Niveau juridique : Union européenne
Texte de la question :
« It is enshrined in Directive 98/44/EC that plant and animal varieties, including parts and characteristics thereof, and essentially biological processes and products obtained by means of such processes cannot be patented.
The European Patent Office, by way of Opinion G3/19 adopted by its Grand Board of Appeal on 14 May 2020, has abandoned its previous position and established that plants obtained exclusively from essentially biological processes cannot be patented (1) .
Disputes have arisen in Apulia between farmers and the patent holders of seedless grape varieties (2) .
Breeders are switching from granting patent concession contracts to trademark concession contracts, but despite this change there are still disagreements between patent holders and farmers, who are the ones losing out financially (3) .
Can the Commission therefore state:
1. What action is will take at EU level, in conjunction with the Member States, to reduce this financial imbalance for farmers, who are unable to produce patented varieties without a licence;
2. What steps it will take vis-à third countries to ensure that essentially biological processes and products obtained from them are not deemed patentable; and
3. whether the reports provided for in Article 16 of Directive 98/44/EC have been published and can be easily consulted.
Réponse donnée par Mr Breton, au nom de la Commission européenne, le 14 octobre 2020 :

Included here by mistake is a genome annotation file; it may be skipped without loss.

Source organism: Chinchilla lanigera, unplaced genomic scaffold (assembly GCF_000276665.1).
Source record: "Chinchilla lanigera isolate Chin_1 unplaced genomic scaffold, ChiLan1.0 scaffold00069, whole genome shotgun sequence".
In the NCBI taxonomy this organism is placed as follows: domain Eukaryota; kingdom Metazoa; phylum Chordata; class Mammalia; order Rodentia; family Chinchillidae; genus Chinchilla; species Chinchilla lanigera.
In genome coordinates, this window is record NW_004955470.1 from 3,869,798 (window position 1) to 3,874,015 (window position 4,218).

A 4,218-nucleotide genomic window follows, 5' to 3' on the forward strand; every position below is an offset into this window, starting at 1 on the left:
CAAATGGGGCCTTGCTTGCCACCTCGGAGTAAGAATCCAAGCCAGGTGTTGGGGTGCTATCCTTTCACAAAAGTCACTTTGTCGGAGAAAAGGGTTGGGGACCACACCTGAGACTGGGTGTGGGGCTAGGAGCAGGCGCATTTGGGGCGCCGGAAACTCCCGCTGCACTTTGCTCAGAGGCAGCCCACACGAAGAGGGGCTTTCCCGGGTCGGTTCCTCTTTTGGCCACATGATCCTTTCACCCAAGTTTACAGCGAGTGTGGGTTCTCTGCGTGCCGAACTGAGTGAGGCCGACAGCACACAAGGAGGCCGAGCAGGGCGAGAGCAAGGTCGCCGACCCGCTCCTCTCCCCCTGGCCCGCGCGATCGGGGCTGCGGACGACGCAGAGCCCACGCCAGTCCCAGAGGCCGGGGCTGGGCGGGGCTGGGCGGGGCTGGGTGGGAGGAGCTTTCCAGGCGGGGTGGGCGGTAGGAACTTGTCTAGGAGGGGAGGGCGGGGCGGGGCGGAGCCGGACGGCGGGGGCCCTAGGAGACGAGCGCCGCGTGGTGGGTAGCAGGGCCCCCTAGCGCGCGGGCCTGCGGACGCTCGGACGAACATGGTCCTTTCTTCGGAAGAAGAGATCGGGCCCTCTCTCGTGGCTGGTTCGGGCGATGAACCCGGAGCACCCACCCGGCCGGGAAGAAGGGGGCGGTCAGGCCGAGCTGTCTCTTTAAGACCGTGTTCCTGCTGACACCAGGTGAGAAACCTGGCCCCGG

« The Commission confirms that both the Directive 98/44/EC (Biotech Directive)(1) and the European Patent Convention (EPC)(2) exclude plant varieties as such from patentability. Plants obtained through essentially biological processes are also excluded from patentability under these legislations. In relation to the EPC, this was recently confirmed in the opinion G 3/19 of the Enlarged Board of Appeal of the European Patent Office. These exclusions apply irrespective of the origin of the plants in question, meaning that they cannot be patented in Europe, even if they were developed in a third country. The Commission notes that plant varieties may be protected by a different intellectual property right, granted for new plant varieties either at EU level (under Council Regulation 2100/943)(3), or under national laws of the EU Member States. Protected plant varieties cannot be produced and reproduced, without authorisation of the right holder, for the purposes of propagation, sale, marketing, imports and exports to the EU and stocking. Trademark protection is also available for products like grapes, provided that the trademarks do not consist of the denomination of a registered variety or reproduce it in their essential elements. The limited information available appears to suggest that the disputes in question relate to protected varieties and related trademarks. TheCommission understands that proceedings are ongoing before the national authorities in Italy on their licensing conditions. The Commission cannot comment on these proceedings.The Commission has issued or facilitated several publications on the application of the Biotech Directive, including two reports under Article 16c(4), an Expert Group report(5) and an interpretative Notice(6). »
(4) COM(2002) 545 final, available at ec.europa.eu/transparency/regdoc/rep/1/2002/EN/1-2002-545-EN-F1-1.Pdf and COM(2005) 312 final eur-lex.europa.eu/LexUriServ/LexUriServ.do?uri=COM:2005:0312:FIN:EN:PDF
(6) Commission Notice 2016/C 411/03, available at eur-lex.europa.eu/legal-content/EN/TXT/PDF/?uri=CELEX:52016XC1108(01)&from=DE
Lien vers la page de la question ici